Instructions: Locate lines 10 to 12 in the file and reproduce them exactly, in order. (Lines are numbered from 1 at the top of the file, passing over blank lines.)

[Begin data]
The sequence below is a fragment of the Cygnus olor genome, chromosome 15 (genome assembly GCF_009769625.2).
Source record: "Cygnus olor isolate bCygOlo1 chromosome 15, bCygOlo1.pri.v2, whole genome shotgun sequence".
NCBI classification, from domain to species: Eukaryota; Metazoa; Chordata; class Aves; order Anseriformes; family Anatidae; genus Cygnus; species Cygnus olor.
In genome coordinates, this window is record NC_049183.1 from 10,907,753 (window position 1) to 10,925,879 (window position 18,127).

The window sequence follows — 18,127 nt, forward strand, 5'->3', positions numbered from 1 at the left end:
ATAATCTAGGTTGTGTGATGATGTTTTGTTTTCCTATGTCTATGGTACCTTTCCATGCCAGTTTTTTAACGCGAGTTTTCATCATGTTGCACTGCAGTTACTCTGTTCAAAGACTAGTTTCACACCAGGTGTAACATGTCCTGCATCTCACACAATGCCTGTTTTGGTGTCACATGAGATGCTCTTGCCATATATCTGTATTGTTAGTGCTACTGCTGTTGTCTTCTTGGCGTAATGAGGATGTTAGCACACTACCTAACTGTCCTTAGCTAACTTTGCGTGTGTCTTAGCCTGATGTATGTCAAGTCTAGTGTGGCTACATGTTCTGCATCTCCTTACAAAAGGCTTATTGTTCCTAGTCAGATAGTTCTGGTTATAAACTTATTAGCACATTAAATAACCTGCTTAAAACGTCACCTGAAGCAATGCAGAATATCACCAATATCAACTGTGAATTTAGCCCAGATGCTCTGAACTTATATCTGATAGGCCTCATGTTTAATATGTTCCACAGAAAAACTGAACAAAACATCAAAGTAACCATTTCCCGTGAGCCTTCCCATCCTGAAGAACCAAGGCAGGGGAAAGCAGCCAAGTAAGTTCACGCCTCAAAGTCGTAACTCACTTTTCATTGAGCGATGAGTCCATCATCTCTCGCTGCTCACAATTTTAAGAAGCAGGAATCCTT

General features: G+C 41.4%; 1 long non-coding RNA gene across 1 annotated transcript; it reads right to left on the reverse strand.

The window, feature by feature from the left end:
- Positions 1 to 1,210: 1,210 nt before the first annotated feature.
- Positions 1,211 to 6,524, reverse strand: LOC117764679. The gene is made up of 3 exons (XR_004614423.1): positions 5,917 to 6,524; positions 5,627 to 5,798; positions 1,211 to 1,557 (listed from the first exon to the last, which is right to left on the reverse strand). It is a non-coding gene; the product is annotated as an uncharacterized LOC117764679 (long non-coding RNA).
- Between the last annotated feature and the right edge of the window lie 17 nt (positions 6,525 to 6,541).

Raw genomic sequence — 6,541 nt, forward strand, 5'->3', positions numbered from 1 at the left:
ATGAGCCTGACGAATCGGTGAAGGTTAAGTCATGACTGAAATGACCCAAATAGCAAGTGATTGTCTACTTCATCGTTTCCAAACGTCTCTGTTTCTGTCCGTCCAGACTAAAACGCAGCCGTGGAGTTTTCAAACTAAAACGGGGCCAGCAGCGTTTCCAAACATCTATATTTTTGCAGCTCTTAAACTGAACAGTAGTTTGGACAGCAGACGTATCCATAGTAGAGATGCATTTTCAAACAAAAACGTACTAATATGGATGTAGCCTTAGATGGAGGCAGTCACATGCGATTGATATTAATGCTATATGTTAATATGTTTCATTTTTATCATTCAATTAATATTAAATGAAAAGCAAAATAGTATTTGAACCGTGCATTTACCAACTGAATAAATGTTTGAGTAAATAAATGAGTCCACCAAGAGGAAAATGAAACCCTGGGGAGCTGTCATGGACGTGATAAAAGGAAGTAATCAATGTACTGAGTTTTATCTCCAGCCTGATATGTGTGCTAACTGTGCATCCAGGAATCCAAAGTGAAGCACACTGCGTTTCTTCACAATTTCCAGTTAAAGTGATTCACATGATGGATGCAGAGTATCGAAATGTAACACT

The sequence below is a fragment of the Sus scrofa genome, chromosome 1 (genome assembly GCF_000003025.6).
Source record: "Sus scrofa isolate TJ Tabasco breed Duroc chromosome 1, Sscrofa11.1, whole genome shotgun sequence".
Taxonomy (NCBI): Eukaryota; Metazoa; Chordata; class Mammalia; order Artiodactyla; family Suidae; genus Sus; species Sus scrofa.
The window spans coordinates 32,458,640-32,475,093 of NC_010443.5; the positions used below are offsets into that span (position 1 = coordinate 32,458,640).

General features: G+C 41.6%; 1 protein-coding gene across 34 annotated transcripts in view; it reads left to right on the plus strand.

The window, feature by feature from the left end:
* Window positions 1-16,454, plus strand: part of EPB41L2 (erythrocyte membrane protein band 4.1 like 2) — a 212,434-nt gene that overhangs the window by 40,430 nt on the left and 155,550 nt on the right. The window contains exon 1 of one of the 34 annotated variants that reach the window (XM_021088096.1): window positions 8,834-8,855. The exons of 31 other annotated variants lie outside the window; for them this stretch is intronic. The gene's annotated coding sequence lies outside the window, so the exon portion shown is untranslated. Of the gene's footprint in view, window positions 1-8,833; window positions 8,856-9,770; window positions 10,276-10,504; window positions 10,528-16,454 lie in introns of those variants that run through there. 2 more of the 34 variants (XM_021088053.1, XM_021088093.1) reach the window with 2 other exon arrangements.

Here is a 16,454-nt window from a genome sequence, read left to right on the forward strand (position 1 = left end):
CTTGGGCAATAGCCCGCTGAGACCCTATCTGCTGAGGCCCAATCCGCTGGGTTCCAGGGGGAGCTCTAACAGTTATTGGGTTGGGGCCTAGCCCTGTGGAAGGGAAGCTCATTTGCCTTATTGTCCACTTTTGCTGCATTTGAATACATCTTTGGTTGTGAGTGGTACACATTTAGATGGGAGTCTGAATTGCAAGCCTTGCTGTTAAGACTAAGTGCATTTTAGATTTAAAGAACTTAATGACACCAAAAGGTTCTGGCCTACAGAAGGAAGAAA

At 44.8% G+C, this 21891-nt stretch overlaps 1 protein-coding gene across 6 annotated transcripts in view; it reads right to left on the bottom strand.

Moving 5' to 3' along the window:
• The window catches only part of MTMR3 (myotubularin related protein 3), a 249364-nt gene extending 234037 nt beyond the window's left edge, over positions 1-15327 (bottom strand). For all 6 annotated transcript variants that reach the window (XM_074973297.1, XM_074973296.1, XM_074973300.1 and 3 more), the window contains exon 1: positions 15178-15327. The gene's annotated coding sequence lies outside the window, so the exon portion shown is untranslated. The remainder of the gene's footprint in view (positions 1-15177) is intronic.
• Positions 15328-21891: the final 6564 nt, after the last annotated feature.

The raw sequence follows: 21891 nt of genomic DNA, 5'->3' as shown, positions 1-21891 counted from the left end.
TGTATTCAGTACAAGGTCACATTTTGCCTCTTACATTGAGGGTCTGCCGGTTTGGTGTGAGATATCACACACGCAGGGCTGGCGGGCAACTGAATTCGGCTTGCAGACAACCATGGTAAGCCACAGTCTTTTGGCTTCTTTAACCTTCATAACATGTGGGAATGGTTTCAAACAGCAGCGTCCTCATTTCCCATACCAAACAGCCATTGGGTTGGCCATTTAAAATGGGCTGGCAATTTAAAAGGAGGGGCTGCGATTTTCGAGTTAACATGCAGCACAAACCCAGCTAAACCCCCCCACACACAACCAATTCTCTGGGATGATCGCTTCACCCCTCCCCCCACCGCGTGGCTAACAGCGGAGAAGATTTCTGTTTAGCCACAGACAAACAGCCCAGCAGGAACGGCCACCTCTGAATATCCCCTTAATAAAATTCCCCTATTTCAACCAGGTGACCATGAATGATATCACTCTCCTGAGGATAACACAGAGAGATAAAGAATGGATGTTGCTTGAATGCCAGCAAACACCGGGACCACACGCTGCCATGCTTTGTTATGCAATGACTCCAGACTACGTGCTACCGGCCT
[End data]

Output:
- Positions 1,211 to 6,524, reverse strand: LOC117764679. The gene is made up of 3 exons (XR_004614423.1): positions 5,917 to 6,524; positions 5,627 to 5,798; positions 1,211 to 1,557 (listed from the first exon to the last, which is right to left on the reverse strand). It is a non-coding gene; the product is annotated as an uncharacterized LOC117764679 (long non-coding RNA).
- Between the last annotated feature and the right edge of the window lie 17 nt (positions 6,525 to 6,541).

Raw genomic sequence — 6,541 nt, forward strand, 5'->3', positions numbered from 1 at the left: